Tuolumne County Supervisor Evan Royce made a surprising announcement late Monday night that he will not seek reelection after eight years representing District 3.
The 35-year-old Tuolumne County native issued a statement that expressed his gratitude for the opportunity to serve the district, but he wants to spend more time with family and focus on his construction business.
“I did not make this decision lightly,” Royce stated. “My gut told me that there was too much going on in my life, my heart was saying that I needed to spend more time with my wife and family and my mind was directing me to fully commit myself to my employees and continue to expand my business.”
Royce exits as the youngest member of the current Board of Supervisors by more than 20 years. He was elected at the age of 27 in 2010.
“I leave office knowing I have done my best,” Royce said. “As your County Supervisor, I was guided by my strong belief in defending people’s rights, protecting an individual’s freedom and honoring one’s ability to pursue happiness in their lives.”
During his first year in office, Royce was the lone dissenting voice against the 2011-12 fiscal year budget that apportioned money for the eventual construction of the $20 million Mother Lode Regional Juvenile Detention Facility, which opened last April.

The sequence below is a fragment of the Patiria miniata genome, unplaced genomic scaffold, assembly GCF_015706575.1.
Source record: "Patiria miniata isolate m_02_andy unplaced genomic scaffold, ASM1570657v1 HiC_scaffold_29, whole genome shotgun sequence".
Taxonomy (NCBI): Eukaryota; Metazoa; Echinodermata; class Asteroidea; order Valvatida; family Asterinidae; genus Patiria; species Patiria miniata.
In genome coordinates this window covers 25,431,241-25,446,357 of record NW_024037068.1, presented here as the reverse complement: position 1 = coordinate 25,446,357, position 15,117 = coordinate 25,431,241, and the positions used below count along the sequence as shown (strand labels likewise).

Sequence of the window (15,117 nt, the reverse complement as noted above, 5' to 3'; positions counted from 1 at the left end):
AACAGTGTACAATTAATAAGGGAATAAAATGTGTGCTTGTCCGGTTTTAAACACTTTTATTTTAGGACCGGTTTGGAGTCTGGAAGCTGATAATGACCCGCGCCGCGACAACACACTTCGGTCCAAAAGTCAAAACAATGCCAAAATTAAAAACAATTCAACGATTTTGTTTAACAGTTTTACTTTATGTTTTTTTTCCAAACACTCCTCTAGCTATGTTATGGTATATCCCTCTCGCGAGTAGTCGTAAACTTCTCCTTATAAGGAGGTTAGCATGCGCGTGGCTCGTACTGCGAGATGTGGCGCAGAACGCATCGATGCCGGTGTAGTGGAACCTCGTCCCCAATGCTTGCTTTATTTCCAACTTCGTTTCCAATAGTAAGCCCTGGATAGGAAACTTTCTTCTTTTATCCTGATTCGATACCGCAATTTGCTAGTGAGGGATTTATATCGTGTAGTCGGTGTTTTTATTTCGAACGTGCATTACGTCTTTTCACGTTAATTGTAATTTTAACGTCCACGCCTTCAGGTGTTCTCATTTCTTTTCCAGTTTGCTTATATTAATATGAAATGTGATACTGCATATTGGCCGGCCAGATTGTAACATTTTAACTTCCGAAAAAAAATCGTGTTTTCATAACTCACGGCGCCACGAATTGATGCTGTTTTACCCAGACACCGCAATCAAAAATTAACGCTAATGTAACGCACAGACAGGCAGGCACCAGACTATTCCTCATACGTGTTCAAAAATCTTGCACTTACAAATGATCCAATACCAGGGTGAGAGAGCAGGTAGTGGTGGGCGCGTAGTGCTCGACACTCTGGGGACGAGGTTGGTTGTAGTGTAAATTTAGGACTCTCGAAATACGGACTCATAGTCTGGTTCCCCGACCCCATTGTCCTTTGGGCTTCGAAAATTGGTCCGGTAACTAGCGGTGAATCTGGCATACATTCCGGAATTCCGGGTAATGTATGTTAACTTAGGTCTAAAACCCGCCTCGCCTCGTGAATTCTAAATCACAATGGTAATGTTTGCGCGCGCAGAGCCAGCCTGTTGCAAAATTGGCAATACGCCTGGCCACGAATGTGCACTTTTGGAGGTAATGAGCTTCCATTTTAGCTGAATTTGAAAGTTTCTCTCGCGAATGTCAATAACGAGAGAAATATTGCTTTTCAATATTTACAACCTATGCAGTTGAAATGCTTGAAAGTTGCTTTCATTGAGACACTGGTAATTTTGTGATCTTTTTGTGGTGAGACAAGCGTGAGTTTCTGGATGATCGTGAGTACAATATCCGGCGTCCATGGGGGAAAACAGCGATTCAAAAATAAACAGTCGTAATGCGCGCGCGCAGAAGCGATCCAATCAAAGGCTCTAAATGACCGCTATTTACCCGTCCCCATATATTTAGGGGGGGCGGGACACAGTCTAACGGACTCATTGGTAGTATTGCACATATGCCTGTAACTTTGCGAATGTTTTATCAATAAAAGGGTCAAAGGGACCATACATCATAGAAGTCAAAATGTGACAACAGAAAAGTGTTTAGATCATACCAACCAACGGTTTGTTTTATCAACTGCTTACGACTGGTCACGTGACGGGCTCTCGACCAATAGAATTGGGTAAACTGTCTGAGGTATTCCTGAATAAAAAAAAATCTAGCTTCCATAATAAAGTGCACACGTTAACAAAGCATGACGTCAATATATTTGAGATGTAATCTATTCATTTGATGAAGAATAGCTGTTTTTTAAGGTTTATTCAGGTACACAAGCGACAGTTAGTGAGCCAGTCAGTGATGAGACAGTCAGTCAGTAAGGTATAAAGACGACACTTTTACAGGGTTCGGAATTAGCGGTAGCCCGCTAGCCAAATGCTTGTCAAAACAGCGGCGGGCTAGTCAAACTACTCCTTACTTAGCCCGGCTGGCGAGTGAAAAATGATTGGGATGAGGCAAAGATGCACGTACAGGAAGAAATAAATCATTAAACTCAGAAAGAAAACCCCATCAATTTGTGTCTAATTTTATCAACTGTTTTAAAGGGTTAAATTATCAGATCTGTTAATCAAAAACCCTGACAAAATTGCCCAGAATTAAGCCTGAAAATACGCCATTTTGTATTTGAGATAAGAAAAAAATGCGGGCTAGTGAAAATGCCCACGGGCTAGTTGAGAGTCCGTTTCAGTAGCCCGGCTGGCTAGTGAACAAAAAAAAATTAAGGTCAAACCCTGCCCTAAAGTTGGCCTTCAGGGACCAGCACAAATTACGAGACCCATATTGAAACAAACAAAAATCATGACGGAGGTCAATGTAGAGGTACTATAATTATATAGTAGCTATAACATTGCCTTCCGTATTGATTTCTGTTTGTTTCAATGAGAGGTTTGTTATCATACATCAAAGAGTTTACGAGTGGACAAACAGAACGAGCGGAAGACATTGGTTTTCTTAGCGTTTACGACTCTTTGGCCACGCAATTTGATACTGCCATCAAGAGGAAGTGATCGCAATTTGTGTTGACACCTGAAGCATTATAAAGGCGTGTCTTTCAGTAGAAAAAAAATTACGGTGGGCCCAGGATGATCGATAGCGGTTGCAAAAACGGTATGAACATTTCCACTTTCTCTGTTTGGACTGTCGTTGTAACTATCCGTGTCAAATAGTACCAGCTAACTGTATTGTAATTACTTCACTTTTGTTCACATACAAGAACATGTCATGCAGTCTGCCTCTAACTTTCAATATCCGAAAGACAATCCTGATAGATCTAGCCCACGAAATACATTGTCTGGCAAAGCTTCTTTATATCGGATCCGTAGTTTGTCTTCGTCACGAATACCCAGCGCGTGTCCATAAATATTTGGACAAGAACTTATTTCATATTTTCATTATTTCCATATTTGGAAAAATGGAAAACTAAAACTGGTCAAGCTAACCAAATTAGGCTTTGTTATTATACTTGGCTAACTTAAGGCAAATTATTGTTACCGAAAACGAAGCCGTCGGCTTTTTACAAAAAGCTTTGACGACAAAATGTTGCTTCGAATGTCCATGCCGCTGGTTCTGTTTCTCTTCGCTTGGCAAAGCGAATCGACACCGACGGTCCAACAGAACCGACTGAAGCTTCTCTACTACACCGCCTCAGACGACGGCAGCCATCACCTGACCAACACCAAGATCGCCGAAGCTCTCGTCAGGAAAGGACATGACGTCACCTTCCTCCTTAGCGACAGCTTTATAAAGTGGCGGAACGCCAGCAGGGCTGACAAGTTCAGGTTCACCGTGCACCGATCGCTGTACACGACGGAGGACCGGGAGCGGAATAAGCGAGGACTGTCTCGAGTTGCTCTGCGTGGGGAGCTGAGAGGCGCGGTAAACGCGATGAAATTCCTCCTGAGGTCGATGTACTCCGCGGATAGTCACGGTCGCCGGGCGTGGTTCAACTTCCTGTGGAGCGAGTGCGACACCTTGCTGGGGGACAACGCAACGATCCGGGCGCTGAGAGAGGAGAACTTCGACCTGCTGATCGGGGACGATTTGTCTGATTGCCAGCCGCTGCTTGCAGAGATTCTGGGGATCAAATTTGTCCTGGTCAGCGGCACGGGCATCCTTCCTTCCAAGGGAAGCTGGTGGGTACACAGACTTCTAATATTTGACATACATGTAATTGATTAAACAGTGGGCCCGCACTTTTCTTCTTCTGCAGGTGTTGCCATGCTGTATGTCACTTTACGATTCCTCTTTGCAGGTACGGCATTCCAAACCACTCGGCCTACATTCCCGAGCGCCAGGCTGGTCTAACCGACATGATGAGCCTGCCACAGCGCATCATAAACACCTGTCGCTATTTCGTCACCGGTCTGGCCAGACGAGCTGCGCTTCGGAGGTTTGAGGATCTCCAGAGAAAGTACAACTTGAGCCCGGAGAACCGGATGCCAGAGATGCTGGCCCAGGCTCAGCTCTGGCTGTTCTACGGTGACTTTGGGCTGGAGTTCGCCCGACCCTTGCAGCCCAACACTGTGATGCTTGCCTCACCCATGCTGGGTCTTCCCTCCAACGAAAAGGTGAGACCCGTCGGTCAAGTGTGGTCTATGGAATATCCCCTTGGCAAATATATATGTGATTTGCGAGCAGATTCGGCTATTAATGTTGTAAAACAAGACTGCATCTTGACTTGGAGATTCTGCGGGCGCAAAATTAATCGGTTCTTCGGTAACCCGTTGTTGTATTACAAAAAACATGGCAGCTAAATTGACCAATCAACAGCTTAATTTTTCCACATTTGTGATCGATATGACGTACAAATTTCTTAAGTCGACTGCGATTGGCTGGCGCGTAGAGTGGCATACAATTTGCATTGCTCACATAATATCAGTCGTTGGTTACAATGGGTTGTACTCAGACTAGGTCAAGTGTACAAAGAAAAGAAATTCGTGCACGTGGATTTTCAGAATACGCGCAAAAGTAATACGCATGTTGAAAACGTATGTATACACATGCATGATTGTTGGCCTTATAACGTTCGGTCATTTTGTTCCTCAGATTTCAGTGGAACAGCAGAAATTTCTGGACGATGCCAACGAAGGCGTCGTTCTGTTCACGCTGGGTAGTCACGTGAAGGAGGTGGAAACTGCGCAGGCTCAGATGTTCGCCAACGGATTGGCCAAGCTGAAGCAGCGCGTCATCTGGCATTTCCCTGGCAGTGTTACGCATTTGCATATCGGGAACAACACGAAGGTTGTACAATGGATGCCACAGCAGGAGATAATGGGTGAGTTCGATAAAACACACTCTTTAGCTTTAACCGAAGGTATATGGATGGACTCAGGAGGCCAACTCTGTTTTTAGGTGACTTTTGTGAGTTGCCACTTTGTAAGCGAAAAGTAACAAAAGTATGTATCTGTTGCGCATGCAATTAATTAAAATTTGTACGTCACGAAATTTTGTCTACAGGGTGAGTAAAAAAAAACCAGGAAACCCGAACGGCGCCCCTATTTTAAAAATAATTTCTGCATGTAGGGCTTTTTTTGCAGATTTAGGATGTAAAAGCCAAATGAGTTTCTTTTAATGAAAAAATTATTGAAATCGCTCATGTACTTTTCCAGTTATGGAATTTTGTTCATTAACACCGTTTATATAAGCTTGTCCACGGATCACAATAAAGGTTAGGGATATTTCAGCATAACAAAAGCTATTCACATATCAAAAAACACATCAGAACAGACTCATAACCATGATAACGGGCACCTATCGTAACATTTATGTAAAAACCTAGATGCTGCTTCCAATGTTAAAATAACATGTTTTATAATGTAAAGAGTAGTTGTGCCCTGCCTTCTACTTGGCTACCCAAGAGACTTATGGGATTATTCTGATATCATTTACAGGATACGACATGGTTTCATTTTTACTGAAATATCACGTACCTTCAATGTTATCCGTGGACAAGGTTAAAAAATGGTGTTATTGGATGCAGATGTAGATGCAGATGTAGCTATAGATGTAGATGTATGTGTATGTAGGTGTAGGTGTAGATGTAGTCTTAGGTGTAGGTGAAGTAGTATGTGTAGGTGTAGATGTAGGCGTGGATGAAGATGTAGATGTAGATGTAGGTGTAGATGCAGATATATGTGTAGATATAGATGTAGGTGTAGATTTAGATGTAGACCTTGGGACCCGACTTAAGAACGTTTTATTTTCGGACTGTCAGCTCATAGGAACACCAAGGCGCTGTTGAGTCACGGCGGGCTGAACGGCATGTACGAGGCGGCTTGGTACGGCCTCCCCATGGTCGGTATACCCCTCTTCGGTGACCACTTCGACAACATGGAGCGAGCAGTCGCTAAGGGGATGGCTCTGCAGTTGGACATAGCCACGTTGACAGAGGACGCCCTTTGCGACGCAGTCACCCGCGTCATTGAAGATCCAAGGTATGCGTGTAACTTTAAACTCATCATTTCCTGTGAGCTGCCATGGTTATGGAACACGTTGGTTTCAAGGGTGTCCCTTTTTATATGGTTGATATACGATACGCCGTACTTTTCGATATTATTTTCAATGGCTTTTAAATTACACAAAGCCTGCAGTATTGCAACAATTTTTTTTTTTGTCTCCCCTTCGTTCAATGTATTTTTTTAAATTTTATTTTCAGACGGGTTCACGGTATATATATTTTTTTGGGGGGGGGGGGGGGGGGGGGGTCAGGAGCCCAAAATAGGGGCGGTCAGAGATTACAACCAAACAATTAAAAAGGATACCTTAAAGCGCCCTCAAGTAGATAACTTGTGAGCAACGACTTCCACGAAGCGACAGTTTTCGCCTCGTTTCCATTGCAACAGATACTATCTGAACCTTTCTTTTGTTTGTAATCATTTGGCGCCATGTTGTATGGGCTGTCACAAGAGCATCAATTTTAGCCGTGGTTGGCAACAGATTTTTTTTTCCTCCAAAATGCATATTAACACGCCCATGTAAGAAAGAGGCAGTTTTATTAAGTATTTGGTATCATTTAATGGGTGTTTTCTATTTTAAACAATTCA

Royce also supported an effort that began in late 2015 to regulate, as opposed to ban, the personal cultivation of marijuana for medicinal use.
He has since made statements supporting the exploration of commercial cannabis cultivation and sales following the approval of Proposition 64 by California voters in November 2016, which legalized the drug for recreational use by adults 21 and over and passed with 52 percent of the vote in Tuolumne County.
The exit of two-term incumbent Royce leaves the door open for other candidates to enter the District 3 race. District 3 includes the communities of Tuolumne, Twain Harte, Mi-Wuk Village, and others east of Highway 108.
So far, former District 3 Supervisor and Columbia College professor Laurie Sylwester has announced her candidacy. She pulled paperwork late last year to begin collecting signatures in an effort to avoid paying a filing fee.
Anaiah Kirk, 33, who works at Sierra Conservation Center in Jamestown as a supervisor of correctional counselors, has also announced his intentions to run for Royce’s seat.
Kirk advocated at a recent public meeting for the board to take the most conservative approach to the state’s new marijuana laws as possible.
Contact Alex MacLean at firstname.lastname@example.org or (209) 588-4530.